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Skeptics Question Federal Official About Plan to Move Frail Patients into Managed Care

By Rebecca Adams, CQ HealthBeat Associate Editor

May 1, 2012 -- The federal official who oversees care for those eligible for both Medicare and Medicaid faced tough questions last week about an Obama administration plan to allow states to move up to 2 million patients into managed care.

States are eager to try the program because if it saves money, they get to keep part of it. So far, 27 states have asked to participate. The program, which will affect 2 million of the 9 million beneficiaries who are dually eligible for Medicare and Medicaid, will start in January.

But critics told Melanie Bella, director of the federal Medicare-Medicaid Coordination Office, that she is moving too quickly to shift this population into managed care. Bella spoke at a panel discussion at the American Enterprise Institute.

"These people have rights," Federation of American Hospitals president and CEO Chip Kahn told Bella. The beneficiaries have paid payroll taxes into Medicare, Kahn said, and should be able to choose how to get their care just as other Medicare seniors do. In Medicare, beneficiaries typically can choose whether to stay in the traditional fee-for-service Medicare program or enroll in a Medicare Advantage managed care plan.

"This is really a version of premium support," Kahn said, referring to a contentious plan to cap spending for Medicare beneficiaries. House Budget Committee Chairman Paul D. Ryan, R-Wis., has proposed a particularly controversial version of the idea that critics say would significantly cut future beneficiaries' benefits.

Kahn's argument was backed by an unlikely ally, panelist Judy Feder, a Democrat who doesn't always agree with Kahn.
"Chip's point—that this low-income population is being treated differently because it is a low-income population—is without dispute," said Feder, a Georgetown Public Policy Institute professor.

Earlier in the discussion, Bella addressed similar concerns that were raised at an April 5 Medicare Payment Advisory Commission (MedPAC) meeting. MedPAC commissioners suggested that later in the year they might send a letter to federal officials about their concerns.

"Wherever I go, I get a group of people telling me we're moving too slow and a group of people telling me we're moving too fast," Bella said. "We're not going nationwide in these next two years but we do feel some urgency," a sentiment that Bella said lawmakers share.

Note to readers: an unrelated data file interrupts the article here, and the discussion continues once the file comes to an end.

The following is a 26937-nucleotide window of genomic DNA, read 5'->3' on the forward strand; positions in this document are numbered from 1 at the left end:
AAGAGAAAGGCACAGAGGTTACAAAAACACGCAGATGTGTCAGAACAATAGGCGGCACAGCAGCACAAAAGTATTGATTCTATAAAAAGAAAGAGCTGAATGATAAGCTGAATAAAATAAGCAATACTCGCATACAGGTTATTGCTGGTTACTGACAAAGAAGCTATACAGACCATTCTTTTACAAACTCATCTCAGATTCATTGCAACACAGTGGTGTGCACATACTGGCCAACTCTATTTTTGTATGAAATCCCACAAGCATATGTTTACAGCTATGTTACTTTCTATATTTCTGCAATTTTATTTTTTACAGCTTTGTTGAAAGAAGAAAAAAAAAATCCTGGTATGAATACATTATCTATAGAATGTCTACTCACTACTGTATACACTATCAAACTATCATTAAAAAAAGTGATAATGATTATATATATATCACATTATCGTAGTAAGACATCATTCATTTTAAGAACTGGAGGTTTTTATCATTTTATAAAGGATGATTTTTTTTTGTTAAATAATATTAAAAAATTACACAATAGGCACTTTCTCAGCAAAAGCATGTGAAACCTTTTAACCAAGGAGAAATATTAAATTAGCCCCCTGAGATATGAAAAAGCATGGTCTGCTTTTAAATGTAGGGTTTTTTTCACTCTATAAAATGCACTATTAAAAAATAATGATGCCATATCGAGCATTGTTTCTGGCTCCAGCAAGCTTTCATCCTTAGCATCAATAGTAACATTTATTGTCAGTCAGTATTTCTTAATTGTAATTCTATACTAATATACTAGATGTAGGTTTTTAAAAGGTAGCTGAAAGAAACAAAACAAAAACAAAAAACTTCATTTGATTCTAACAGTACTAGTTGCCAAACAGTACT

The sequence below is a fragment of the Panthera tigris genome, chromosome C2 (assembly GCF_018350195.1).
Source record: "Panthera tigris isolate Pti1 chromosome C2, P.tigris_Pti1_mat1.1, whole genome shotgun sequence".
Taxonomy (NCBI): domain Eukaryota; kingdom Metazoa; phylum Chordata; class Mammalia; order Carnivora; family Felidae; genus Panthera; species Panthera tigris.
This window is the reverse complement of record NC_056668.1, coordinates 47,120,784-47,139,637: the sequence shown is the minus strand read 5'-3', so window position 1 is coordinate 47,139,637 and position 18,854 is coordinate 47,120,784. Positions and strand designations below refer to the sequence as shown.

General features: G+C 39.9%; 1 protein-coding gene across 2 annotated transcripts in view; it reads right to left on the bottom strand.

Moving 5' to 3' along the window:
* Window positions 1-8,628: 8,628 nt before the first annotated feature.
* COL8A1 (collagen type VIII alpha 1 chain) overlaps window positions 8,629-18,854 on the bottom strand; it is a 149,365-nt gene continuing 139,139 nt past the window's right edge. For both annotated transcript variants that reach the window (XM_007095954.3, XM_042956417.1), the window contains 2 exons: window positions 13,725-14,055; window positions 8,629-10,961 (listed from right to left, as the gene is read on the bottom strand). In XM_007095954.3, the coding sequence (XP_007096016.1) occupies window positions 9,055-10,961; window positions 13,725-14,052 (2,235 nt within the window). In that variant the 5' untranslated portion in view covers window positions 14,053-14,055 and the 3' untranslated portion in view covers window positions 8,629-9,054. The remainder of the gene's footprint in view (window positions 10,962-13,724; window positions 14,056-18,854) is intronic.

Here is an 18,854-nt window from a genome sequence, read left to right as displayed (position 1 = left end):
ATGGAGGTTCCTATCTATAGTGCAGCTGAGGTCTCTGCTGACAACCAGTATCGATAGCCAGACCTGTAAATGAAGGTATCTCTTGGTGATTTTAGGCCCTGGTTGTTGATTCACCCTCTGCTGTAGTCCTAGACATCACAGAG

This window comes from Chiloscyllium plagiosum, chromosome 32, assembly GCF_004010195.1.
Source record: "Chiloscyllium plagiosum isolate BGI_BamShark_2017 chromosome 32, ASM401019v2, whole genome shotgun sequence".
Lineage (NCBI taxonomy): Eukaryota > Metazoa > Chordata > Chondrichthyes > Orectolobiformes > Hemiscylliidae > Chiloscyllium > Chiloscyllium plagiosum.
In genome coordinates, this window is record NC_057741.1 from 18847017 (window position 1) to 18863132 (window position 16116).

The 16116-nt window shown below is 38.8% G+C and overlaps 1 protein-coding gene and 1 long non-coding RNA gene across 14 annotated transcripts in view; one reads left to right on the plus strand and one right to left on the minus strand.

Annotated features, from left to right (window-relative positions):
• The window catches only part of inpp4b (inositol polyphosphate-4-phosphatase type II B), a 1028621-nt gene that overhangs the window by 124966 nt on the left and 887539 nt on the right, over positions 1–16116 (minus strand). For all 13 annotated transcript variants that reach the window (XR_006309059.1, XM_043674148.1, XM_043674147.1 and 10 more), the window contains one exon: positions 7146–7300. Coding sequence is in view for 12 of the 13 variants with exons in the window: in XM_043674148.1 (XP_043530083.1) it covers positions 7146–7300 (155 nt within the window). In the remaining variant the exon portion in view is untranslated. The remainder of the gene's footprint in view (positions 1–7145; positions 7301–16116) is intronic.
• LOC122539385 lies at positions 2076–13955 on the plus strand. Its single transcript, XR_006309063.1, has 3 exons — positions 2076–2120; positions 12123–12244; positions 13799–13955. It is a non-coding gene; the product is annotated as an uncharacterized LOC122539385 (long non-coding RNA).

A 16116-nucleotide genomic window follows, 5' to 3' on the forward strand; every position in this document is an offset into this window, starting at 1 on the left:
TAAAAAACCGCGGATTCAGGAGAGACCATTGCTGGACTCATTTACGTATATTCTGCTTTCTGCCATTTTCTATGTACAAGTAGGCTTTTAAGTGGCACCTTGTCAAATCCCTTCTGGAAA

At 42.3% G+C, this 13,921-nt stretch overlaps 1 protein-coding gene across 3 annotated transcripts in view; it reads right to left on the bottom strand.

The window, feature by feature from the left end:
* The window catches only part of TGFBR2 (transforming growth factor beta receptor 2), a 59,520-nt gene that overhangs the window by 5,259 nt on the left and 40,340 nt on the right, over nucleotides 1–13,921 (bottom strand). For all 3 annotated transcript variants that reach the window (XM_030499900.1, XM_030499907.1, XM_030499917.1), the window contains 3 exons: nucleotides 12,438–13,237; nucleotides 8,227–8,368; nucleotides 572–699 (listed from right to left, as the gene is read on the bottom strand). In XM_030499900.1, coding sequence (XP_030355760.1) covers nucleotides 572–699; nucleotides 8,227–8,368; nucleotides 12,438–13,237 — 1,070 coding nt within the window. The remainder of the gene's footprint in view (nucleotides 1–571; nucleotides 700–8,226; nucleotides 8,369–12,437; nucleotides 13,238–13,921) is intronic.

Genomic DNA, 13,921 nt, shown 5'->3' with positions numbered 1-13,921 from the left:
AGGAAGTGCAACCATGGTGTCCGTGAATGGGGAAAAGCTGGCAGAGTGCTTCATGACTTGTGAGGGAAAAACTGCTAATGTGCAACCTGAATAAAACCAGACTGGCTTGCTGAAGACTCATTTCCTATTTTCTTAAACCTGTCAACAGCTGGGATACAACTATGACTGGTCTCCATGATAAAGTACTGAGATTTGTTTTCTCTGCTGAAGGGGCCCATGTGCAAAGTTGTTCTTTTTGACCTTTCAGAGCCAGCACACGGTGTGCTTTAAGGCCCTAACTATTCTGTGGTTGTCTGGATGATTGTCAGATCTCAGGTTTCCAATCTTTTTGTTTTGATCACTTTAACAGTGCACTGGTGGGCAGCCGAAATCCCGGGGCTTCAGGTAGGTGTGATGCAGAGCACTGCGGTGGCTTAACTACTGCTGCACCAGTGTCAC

Bella said that in some states, seniors might be automatically enrolled. But, all of the beneficiaries will have a chance to opt out of the program if they wish.

She also said that it is clear that the current system isn't working well for the group that receives both Medicare and Medicaid. The population is the sickest, frailest population in the federal health programs. Their care accounts for a disproportionately large amount of spending, about 80 percent of which is paid by the federal government. Dual eligible beneficiaries include nursing home patients with several chronic conditions and younger people who have severe illnesses or are developmentally disabled.

Some of these patients have to navigate three separate systems, with different rules and even different identification cards: Medicare, Medicaid, and the Medicare Part D prescription drug program.

"It doesn't feel like there are very many protections in a fragmented fee-for-service system" that the patients use now, Bella said. Different medical providers who care for the same patient don't share information, she said, and the structure of the current system doesn't ensure that beneficiaries will have access to care.

The goal of the new program is to give patients more seamless and integrated care, she said. If the program succeeds in coordinating patients' care better, that could prevent medication errors or avoidable hospital admissions.

Bella also took issue with the idea that states are only interested in using the new program in order to reduce their Medicaid spending.
"I'd caution against assuming this is all being driven by savings," Bella said. "It really is about rebalancing the system."

States can use either capitated managed care or managed fee-for-service plans. This summer, Centers for Medicare and Medicaid Services officials will sign memos of understanding with the states, which will provide more details about how the programs will work in each area. Beneficiaries are expected to get information about their options in October.

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